Samsung announced its Galaxy S20 5G-enabled smartphone series Tuesday, with three variants coming to Canada in March, but Deloitte’s industry expert thinks it is “unlikely” that many Canadians will purchase the handsets right off the bat.
The S20, S20+ and S20 Ultra will be available through Rogers on March 6. Consumers are also able to purchase the phone online with prices starting at $1,319.99 and up to $1,849.99.
Duncan Stewart, director of technology, media and telecommunications research at Deloitte Canada, said in 2019 about 1.5 million 5G-enabled handsets were sold worldwide. He excluded South Korea, where Samsung is headquartered, from that number, which he said was an outlier where millions were sold.
“In Canada, it might be higher than that because the technology is more mature, but it is unlikely to be a very very large number, it would be on the order of tenths of a per cent, or so,” Stewart said in a phone interview.
Stewart said that consumers bought these phones despite the limitations 5G posed when it first arrived.
“Some people [did buy] 5G phones in those other countries over the last year [and were] willing to accept that they were going to have inconsistent coverage,” he said. “And when I mean inconsistent, I mean inconsistent on the 5G network. When there is no 5G signal, these phones work perfectly on 4G as well, so it’s not like the phone turns into a brick when you’re not on a 5G network.”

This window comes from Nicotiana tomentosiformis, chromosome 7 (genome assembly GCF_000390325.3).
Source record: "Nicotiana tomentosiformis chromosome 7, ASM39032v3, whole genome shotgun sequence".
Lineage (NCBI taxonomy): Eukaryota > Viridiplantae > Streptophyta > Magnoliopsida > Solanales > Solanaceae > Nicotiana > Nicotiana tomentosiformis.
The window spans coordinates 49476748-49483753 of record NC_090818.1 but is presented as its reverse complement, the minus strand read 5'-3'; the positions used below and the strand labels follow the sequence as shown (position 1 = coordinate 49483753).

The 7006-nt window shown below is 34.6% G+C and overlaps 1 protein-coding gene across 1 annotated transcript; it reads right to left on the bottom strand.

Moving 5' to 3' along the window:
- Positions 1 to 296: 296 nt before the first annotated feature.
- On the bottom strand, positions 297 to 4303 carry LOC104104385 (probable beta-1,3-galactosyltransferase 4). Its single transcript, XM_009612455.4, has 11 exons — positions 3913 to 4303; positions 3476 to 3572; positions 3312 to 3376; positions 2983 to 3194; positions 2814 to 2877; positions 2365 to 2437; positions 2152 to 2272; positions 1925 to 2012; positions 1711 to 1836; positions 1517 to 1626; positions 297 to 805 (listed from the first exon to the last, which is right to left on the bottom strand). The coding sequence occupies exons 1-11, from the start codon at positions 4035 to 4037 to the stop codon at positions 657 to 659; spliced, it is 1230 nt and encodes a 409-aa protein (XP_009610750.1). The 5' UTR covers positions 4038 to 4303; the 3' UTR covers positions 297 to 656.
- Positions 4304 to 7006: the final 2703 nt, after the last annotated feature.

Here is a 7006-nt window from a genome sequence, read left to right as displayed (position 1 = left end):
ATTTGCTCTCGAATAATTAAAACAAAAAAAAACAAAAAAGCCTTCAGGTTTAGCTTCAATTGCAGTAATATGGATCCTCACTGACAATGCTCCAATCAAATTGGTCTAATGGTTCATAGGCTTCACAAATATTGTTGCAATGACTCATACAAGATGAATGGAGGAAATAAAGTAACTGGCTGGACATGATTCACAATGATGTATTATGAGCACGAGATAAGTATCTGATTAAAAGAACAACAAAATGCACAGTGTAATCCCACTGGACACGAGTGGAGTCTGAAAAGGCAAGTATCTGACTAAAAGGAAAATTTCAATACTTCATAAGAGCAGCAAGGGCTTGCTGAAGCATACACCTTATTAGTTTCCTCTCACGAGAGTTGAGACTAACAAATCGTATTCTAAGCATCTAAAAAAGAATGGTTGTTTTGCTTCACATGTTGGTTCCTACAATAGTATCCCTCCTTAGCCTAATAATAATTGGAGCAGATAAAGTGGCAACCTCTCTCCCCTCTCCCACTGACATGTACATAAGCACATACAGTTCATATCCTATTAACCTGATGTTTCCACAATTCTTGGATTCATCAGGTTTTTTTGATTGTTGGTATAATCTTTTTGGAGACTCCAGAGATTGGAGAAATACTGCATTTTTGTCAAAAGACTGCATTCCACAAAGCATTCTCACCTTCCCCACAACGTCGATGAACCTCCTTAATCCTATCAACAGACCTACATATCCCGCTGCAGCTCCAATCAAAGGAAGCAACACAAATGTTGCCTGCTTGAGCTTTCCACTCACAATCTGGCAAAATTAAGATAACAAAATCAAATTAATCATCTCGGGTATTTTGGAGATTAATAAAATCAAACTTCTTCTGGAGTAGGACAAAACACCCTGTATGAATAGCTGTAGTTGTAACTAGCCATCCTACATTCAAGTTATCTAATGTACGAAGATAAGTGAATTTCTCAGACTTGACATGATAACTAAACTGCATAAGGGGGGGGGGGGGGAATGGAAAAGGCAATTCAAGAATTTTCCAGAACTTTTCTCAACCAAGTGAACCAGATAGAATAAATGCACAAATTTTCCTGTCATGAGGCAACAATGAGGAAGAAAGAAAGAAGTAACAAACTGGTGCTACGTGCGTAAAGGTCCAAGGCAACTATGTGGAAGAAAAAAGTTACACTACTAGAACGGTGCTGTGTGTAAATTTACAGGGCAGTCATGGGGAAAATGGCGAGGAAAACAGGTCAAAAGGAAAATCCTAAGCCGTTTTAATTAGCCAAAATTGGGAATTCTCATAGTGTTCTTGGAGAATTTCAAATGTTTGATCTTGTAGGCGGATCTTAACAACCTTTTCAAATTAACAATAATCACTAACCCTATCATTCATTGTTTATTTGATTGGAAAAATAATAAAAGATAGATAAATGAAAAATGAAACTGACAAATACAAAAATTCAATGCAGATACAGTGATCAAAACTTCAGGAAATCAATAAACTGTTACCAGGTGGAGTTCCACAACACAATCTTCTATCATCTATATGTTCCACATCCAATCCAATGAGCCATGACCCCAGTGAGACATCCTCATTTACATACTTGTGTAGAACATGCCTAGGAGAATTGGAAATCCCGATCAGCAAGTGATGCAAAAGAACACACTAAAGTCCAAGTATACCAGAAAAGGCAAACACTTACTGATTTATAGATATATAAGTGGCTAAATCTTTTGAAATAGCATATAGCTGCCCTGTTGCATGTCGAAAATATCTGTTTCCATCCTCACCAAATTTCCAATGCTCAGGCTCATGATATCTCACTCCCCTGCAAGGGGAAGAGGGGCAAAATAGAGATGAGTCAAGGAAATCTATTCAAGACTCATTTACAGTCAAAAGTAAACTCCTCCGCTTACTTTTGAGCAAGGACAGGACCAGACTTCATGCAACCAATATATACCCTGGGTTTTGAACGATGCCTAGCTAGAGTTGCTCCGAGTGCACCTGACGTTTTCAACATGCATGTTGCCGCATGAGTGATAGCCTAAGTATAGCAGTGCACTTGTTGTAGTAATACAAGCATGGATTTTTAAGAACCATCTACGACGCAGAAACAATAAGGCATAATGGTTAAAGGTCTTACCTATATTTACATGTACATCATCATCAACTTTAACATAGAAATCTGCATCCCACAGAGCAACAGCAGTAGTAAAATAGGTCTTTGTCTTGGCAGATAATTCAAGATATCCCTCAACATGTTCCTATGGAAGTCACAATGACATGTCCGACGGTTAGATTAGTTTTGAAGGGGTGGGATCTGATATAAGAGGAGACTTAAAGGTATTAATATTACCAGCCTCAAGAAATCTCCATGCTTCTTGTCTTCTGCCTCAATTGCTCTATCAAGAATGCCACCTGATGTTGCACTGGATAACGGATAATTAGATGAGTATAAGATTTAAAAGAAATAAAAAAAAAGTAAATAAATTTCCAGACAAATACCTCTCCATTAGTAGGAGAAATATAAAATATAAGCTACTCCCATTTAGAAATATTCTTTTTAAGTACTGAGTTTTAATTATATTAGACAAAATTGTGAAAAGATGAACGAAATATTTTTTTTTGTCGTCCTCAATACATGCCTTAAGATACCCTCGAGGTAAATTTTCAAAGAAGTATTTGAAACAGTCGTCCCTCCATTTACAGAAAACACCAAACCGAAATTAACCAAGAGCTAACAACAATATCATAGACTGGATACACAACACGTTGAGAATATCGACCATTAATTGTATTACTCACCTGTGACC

In January Rogers Communications announced it will roll out 5G wireless networks in various downtown markets across Canada later this year. The Toronto-based carrier said that it will initially use 2.5 GHz spectrum, which is used to deliver communications services. But later in the year, 600 MHz spectrum, which can deliver wireless data over long distances and through populated and dense urban locations.
Bell has picked Nokia as its “first” 5G vendor, and Telus has yet to pick a vendor. The next generation of wireless networks won’t fully be commercially available until at least 2021.
Stewart indicated that when 5G networks are rolled out initially it won’t deliver smooth connections nationwide.
“In the U.S., 5G has been available for about a year now, but it’s always that you get it at one street corner and not the next... it’s really been patchy,” he said.
Canadians don’t care about the high price tag
The phones aren’t cheap, but Stewart said a high price tag for a phone hasn’t historically been something that stopped Canadians from purchasing one.
“This is a top of the line phone that happens to have 5G ,and top of the line phones cost that much. Canadians do buy phones that are more than $1,300 and in the past year eight to 10 per cent of Canadians bought a phone that cost more than $1,000,” he said.
As of January 2020, Apple is the most popular handset maker with a 51.3 per cent market share in Canada, while Samsung is second at 28.7 per cent, according to StatCounter.
In Q3 2019, globally, the South Korean manufacturer said it sold 78.2 billion handsets.